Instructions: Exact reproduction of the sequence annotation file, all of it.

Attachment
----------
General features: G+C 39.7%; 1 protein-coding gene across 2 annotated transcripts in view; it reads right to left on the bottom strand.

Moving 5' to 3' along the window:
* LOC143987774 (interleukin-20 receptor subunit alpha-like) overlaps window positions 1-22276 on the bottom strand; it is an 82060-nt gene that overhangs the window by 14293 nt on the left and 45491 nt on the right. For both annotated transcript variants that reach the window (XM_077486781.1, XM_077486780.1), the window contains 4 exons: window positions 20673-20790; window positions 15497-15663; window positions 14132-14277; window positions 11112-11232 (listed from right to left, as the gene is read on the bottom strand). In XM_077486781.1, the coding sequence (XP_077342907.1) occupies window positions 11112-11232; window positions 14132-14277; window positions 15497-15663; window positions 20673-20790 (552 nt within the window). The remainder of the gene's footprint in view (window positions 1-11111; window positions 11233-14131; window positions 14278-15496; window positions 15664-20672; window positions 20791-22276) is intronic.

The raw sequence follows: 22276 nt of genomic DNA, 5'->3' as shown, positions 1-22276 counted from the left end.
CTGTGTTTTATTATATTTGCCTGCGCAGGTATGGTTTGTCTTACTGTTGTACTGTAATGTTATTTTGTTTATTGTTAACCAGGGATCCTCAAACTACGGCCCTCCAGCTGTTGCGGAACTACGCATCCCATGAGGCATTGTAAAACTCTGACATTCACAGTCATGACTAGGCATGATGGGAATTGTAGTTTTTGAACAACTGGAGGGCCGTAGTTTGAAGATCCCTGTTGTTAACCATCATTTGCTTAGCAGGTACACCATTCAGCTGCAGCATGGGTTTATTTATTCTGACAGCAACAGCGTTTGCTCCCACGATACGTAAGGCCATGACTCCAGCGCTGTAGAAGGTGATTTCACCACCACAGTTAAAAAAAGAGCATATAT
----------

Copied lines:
General features: G+C 39.7%; 1 protein-coding gene across 2 annotated transcripts in view; it reads right to left on the bottom strand.

Moving 5' to 3' along the window:
* LOC143987774 (interleukin-20 receptor subunit alpha-like) overlaps window positions 1-22276 on the bottom strand; it is an 82060-nt gene that overhangs the window by 14293 nt on the left and 45491 nt on the right. For both annotated transcript variants that reach the window (XM_077486781.1, XM_077486780.1), the window contains 4 exons: window positions 20673-20790; window positions 15497-15663; window positions 14132-14277; window positions 11112-11232 (listed from right to left, as the gene is read on the bottom strand). In XM_077486781.1, the coding sequence (XP_077342907.1) occupies window positions 11112-11232; window positions 14132-14277; window positions 15497-15663; window positions 20673-20790 (552 nt within the window). The remainder of the gene's footprint in view (window positions 1-11111; window positions 11233-14131; window positions 14278-15496; window positions 15664-20672; window positions 20791-22276) is intronic.

The raw sequence follows: 22276 nt of genomic DNA, 5'->3' as shown, positions 1-22276 counted from the left end.
CTGTGTTTTATTATATTTGCCTGCGCAGGTATGGTTTGTCTTACTGTTGTACTGTAATGTTATTTTGTTTATTGTTAACCAGGGATCCTCAAACTACGGCCCTCCAGCTGTTGCGGAACTACGCATCCCATGAGGCATTGTAAAACTCTGACATTCACAGTCATGACTAGGCATGATGGGAATTGTAGTTTTTGAACAACTGGAGGGCCGTAGTTTGAAGATCCCTGTTGTTAACCATCATTTGCTTAGCAGGTACACCATTCAGCTGCAGCATGGGTTTATTTATTCTGACAGCAACAGCGTTTGCTCCCACGATACGTAAGGCCATGACTCCAGCGCTGTAGAAGGTGATTTCACCACCACAGTTAAAAAAAGAGCATATAT